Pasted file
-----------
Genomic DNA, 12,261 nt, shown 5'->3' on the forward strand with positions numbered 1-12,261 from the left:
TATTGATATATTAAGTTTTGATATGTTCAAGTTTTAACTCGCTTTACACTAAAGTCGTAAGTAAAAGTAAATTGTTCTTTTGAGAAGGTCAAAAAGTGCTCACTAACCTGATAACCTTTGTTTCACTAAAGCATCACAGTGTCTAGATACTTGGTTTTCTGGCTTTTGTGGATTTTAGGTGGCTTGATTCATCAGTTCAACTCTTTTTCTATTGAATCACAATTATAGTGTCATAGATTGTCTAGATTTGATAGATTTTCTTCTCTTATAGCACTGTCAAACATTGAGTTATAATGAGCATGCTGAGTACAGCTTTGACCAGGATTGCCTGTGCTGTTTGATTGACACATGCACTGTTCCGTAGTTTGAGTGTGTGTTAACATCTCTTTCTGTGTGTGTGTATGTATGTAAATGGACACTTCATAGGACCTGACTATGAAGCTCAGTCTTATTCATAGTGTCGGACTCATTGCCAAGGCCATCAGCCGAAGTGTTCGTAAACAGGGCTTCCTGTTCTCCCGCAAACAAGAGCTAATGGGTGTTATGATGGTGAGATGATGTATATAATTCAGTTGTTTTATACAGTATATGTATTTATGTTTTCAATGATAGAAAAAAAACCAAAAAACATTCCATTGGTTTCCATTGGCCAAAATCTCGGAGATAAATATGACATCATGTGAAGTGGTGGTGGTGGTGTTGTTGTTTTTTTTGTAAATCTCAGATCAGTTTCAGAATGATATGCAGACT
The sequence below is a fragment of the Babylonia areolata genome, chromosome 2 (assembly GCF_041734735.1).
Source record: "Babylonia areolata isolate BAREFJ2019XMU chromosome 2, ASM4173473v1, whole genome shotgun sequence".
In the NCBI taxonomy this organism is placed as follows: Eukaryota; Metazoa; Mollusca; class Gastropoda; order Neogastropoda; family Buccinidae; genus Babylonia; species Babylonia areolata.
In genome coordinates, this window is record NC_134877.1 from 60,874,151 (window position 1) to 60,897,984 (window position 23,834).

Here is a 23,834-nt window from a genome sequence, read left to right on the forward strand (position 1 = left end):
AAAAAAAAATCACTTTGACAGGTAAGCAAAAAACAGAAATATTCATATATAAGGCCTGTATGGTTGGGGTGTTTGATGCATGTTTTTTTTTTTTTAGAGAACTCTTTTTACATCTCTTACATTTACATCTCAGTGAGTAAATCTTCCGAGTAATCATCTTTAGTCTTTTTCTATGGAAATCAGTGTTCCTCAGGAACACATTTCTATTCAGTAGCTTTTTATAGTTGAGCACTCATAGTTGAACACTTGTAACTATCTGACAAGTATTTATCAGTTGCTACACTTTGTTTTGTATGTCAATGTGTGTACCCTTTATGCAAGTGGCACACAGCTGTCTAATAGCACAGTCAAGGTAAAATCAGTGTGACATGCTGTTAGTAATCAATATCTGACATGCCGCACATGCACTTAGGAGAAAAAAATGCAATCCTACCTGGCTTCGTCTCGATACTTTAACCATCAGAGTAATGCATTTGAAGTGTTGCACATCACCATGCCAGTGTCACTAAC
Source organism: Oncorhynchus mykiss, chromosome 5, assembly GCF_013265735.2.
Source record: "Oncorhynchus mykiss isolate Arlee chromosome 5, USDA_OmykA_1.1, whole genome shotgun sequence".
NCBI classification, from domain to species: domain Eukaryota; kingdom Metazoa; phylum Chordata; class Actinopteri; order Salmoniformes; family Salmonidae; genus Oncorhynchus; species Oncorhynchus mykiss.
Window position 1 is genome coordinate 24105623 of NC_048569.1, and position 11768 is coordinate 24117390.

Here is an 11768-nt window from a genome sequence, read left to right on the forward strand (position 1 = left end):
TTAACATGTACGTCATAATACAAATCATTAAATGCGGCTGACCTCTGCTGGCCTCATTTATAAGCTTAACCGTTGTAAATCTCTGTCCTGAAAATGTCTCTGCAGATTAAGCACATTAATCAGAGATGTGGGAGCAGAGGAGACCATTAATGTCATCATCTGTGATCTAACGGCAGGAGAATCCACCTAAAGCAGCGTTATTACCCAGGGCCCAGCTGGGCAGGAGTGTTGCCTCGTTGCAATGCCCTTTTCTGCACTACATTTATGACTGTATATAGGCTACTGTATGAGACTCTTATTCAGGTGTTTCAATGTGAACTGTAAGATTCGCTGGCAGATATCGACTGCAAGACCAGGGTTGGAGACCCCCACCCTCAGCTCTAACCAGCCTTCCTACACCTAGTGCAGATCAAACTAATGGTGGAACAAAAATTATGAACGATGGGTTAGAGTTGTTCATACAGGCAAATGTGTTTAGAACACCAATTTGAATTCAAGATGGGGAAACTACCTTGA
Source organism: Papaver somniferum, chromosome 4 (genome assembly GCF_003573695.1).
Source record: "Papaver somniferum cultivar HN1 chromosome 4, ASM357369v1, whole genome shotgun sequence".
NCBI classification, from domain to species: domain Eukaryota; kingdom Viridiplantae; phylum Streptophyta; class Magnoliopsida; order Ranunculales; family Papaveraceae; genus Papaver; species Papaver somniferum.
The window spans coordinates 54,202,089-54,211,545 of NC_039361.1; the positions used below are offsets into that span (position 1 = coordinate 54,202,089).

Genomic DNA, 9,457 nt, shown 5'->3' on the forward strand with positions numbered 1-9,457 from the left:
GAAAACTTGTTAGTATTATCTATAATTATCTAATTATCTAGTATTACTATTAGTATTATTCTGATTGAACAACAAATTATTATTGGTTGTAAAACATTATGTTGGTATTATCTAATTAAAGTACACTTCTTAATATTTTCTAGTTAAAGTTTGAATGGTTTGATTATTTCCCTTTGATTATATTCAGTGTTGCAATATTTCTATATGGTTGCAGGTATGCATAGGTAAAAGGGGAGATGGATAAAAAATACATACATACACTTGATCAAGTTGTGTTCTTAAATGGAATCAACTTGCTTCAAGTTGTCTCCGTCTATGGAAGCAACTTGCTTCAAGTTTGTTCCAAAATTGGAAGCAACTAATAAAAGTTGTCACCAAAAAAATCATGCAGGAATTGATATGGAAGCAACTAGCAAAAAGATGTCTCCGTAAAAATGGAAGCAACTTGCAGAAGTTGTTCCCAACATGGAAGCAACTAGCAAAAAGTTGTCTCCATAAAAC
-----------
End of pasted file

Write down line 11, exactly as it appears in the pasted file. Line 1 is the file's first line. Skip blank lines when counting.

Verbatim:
NCBI classification, from domain to species: domain Eukaryota; kingdom Metazoa; phylum Chordata; class Actinopteri; order Salmoniformes; family Salmonidae; genus Oncorhynchus; species Oncorhynchus mykiss.